But the calls were about the costliest construction project in state history, the $2.3 billion We Energies power plant being built in Oak Creek. Jittery stock analysts visited with representatives of Clean Wisconsin in Madison this spring, wanting to know whether its eight-year dispute over the building of a coal-fired generating plant could be resolved.
Those jitters were restraining the company's stock price and were a key driver behind the settlement reached between We Energies and environmental groups. A deal was reached just hours before utility executives were scheduled to field questions from analysts about the plant's status.
The settlement ended the last piece of litigation, which was being fought over the power plant's cooling system. It not only removed hurdles to the plant's opening, it also meant costly cooling towers wouldn't have to be built. Clean Wisconsin and the Sierra Club, in turn, won utility company commitments on a couple of high-profile environmental issues - the Great Lakes and global warming.
Although the deal was in the works for six months, it didn't get done until utility executives faced their quarterly conference call with investors. "They were clear they wanted to settle this thing before that analyst call," said Katie Nekola, energy program director at Clean Wisconsin.
"We wanted to communicate that certainty could be accomplished. That is very true," said Barry McNulty, We Energies spokesman.
Investors continued to focus on the drawn-out litigation even though We Energies had won more rulings on the power plant than it had lost, said David Parker, investment analyst at Robert W. Baird & Co. in Tampa, Fla. "People just like to have everything finalized and done," he said.
Had the litigation persisted, it's possible a court would have overturned the permit for the plant's Lake Michigan water cooling system and required cooling towers to be built at a cost of $300 million to $400 million.
And there was no guarantee the utility could operate its new power plant until the cooling towers were built. With a start-up date of 2011, the Oak Creek power plant is projected to boost earnings of We Energies' parent company, Wisconsin Energy Corp., by $100 million a year.
If approved by state regulators, the settlement reached with We Energies and two other state utilities would provide $4 million a year for 25 years to pay for projects that address problems in Lake Michigan, from invasive species to runoff pollution, from farm fields and suburban lawns.
Nearly $3 million a year would come from We Energies ratepayers.
The settlement also includes a series of commitments to expand the use of renewable energy in the state, including support for legislation to require that 25% of the state's electricity come from wind turbines, solar panels and other renewable power sources by 2025.
Rallying against coal Environmental groups have held rallies, run advertising campaigns and gone to court since 2003 to try to stop the Oak Creek project. Their efforts continued even after the Supreme Court decided by a 4-3 vote in 2005 to allow construction of the plant to proceed.
Since that time, the rallying cry against coal-fired power plants has grown louder around the country, and utilities have scrapped plans for new plants from Texas to Florida.
In Madison, Sierra Club lawyer Bruce Nilles now spearheads a national campaign against construction of new coal plants. For Wisconsin utilities, Nilles has been a tough, at-times maddening adversary, given his knack for speaking in strong terms about how coal plants are a leading source of heat-trapping carbon dioxide emissions.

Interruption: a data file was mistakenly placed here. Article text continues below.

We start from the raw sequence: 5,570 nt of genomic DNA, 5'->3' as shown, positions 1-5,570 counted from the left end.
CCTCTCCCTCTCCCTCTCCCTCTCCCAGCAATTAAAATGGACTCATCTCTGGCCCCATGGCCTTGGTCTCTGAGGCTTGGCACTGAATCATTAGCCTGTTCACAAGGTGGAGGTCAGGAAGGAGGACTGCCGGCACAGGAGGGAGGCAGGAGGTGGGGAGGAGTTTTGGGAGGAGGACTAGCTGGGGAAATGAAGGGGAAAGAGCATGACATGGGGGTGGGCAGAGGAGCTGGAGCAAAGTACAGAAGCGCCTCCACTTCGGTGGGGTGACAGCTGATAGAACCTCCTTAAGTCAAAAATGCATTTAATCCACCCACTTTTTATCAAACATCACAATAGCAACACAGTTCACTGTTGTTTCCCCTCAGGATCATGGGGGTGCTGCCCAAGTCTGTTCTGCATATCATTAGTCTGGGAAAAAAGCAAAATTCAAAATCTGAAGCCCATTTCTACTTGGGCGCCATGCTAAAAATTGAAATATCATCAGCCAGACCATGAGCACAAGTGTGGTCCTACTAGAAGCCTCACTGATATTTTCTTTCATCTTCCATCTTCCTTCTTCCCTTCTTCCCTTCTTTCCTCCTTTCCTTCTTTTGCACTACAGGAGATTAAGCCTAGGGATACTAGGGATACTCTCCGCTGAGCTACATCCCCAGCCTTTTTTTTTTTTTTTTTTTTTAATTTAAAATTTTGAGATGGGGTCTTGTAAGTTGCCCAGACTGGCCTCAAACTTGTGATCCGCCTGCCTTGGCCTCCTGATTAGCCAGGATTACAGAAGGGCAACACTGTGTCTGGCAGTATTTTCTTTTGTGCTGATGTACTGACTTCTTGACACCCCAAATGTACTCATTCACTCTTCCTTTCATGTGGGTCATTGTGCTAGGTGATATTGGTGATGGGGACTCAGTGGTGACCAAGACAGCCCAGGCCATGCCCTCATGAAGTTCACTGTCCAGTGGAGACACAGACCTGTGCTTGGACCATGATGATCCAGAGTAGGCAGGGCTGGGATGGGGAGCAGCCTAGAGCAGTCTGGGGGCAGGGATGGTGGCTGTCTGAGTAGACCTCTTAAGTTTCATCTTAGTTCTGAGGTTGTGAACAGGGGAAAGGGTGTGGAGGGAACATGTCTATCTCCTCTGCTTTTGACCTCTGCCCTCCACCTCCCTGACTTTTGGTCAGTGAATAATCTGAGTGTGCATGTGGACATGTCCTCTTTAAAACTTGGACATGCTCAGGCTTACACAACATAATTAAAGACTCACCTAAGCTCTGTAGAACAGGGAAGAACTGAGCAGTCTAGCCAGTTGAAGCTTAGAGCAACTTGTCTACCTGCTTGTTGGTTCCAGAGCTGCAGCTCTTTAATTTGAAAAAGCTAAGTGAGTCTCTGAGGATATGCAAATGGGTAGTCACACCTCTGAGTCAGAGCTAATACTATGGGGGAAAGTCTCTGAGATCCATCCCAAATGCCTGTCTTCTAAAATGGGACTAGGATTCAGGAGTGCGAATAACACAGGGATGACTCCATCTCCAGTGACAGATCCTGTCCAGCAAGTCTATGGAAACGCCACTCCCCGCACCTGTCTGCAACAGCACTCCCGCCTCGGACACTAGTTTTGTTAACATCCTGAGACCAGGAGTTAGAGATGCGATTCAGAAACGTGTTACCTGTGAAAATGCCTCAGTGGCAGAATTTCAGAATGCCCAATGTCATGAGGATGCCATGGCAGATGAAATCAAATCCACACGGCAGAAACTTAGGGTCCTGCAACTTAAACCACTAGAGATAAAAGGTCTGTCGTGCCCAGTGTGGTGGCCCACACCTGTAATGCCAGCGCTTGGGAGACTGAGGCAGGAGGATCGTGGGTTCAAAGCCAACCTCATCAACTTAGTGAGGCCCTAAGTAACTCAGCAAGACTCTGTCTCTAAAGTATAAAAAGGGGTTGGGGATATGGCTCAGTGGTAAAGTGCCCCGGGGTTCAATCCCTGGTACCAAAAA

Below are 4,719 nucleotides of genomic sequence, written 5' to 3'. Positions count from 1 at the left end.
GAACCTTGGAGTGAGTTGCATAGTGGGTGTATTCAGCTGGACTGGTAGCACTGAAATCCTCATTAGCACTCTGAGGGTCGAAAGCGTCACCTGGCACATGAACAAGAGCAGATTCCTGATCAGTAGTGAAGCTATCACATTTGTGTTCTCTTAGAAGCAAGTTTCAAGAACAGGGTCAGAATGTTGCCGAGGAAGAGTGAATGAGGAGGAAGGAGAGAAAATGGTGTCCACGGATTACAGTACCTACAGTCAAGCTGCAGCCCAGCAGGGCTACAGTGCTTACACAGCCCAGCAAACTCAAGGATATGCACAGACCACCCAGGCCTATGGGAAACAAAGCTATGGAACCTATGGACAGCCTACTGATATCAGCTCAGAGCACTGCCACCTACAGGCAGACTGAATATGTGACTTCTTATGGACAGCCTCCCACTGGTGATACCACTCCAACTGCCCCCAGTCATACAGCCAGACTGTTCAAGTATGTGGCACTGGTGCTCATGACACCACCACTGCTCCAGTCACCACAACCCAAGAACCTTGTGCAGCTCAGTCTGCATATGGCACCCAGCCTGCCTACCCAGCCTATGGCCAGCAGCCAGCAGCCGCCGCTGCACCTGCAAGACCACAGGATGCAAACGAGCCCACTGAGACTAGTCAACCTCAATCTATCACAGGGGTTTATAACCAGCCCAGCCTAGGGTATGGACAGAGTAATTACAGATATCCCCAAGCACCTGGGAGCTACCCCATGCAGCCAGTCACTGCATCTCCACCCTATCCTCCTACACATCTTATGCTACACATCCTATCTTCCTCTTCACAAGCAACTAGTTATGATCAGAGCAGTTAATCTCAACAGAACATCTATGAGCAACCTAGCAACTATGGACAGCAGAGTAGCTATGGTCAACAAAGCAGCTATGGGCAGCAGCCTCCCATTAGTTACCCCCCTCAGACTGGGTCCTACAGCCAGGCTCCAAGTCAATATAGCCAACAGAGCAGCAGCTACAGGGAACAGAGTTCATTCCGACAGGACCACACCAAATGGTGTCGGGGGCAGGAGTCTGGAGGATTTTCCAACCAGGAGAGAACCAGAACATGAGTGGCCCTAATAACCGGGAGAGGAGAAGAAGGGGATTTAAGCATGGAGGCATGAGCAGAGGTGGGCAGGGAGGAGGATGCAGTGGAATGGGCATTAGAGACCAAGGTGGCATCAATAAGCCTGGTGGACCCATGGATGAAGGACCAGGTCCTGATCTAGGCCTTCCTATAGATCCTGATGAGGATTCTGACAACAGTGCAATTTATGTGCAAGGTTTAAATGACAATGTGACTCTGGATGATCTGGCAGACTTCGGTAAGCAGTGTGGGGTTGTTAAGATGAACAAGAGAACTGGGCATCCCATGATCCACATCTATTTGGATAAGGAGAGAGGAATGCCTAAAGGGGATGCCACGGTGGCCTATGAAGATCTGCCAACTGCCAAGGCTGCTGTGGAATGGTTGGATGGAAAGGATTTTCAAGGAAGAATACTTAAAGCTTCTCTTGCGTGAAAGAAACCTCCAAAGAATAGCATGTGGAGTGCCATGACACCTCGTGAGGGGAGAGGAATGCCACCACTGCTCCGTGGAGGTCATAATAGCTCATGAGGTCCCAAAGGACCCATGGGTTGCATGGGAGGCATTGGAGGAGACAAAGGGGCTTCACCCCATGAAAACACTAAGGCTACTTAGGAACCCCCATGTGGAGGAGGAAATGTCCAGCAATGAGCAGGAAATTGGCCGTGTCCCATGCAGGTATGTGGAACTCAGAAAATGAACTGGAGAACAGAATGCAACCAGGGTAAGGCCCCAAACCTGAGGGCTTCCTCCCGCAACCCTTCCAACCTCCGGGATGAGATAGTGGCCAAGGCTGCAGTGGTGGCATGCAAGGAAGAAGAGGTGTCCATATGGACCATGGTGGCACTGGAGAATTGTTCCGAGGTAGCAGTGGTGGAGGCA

Of Wisconsin's pattern of building new coal plants, he said last year: "We're at the forefront of going backwards." Nilles said he, too, was glad to reach a deal with We Energies and "bury the hatchet."
Reaching a deal, he said, was bowing to the physical reality that the coal plant's cooling system was already built in Lake Michigan, and that it was too late to stop the Oak Creek project altogether.
What changed that led to a deal? Not only the fact that the plant is scheduled to open next year, participants said, but also the fact that the environmental groups and utilities have been working alongside one another for more than a year as members of the state's global warming task force. Both sides supported the task force's more than 60 recommendations to Gov. Jim Doyle.
Nilles said he is pleased that the utility and its partners, Madison Gas & Electric Co. and Wisconsin Public Power Inc., agreed to support legislation to expand the state's renewable energy requirement. Under the new proposal, 10% of Wisconsin's electricity would come from renewable sources by 2013, two years faster than state law now requires.
Although this case is settled, Nekola of Clean Wisconsin said she expects her phone will keep ringing. In fact, she has a meeting scheduled with investment analysts again in Milwaukee. We Energies will certainly be on the agenda, but the bigger issue on investors' minds is in southwestern Wisconsin.
Investors are wondering whether state regulators will permit Madison-based Alliant Energy Corp. to build a $1.1 billion coal-fired power plant in Cassville. Clean Wisconsin and Sierra Club are the most vocal opponents of the plant, although that plant's use of biomass has won support from groups such as the Wisconsin Farm Bureau Federation and the Wisconsin BioIndustry Alliance.
Settling with We Energies made sense, Nilles said. "It allows us to focus going forward on Alliant's idea of building in Cassville."